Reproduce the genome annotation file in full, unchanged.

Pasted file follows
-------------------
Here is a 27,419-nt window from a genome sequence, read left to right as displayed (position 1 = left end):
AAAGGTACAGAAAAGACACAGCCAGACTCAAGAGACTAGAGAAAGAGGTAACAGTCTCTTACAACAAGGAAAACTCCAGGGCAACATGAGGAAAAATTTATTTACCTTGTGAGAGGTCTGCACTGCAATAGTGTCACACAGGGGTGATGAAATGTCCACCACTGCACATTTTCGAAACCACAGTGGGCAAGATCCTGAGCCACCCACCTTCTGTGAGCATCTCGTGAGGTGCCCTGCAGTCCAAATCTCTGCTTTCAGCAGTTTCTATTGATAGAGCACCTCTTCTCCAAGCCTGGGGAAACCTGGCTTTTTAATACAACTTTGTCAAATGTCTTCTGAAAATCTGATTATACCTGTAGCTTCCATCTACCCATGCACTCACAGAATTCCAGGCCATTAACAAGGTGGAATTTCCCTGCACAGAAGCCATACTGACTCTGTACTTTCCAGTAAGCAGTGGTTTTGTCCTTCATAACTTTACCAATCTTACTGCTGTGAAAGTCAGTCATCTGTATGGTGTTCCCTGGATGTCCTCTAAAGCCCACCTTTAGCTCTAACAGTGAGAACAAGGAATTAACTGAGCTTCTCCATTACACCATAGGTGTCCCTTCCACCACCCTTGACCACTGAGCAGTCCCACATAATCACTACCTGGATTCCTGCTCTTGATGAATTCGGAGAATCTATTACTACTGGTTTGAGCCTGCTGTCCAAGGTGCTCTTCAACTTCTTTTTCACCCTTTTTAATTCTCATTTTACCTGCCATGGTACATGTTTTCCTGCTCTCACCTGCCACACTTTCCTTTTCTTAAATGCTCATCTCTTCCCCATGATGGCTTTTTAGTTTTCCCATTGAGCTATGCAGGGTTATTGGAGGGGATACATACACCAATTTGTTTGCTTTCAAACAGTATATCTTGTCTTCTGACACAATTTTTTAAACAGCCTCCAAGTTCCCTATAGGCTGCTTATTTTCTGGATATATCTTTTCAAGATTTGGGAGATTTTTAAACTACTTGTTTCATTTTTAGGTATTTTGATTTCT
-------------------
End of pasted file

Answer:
Here is a 27,419-nt window from a genome sequence, read left to right as displayed (position 1 = left end):
AAAGGTACAGAAAAGACACAGCCAGACTCAAGAGACTAGAGAAAGAGGTAACAGTCTCTTACAACAAGGAAAACTCCAGGGCAACATGAGGAAAAATTTATTTACCTTGTGAGAGGTCTGCACTGCAATAGTGTCACACAGGGGTGATGAAATGTCCACCACTGCACATTTTCGAAACCACAGTGGGCAAGATCCTGAGCCACCCACCTTCTGTGAGCATCTCGTGAGGTGCCCTGCAGTCCAAATCTCTGCTTTCAGCAGTTTCTATTGATAGAGCACCTCTTCTCCAAGCCTGGGGAAACCTGGCTTTTTAATACAACTTTGTCAAATGTCTTCTGAAAATCTGATTATACCTGTAGCTTCCATCTACCCATGCACTCACAGAATTCCAGGCCATTAACAAGGTGGAATTTCCCTGCACAGAAGCCATACTGACTCTGTACTTTCCAGTAAGCAGTGGTTTTGTCCTTCATAACTTTACCAATCTTACTGCTGTGAAAGTCAGTCATCTGTATGGTGTTCCCTGGATGTCCTCTAAAGCCCACCTTTAGCTCTAACAGTGAGAACAAGGAATTAACTGAGCTTCTCCATTACACCATAGGTGTCCCTTCCACCACCCTTGACCACTGAGCAGTCCCACATAATCACTACCTGGATTCCTGCTCTTGATGAATTCGGAGAATCTATTACTACTGGTTTGAGCCTGCTGTCCAAGGTGCTCTTCAACTTCTTTTTCACCCTTTTTAATTCTCATTTTACCTGCCATGGTACATGTTTTCCTGCTCTCACCTGCCACACTTTCCTTTTCTTAAATGCTCATCTCTTCCCCATGATGGCTTTTTAGTTTTCCCATTGAGCTATGCAGGGTTATTGGAGGGGATACATACACCAATTTGTTTGCTTTCAAACAGTATATCTTGTCTTCTGACACAATTTTTTAAACAGCCTCCAAGTTCCCTATAGGCTGCTTATTTTCTGGATATATCTTTTCAAGATTTGGGAGATTTTTAAACTACTTGTTTCATTTTTAGGTATTTTGATTTCT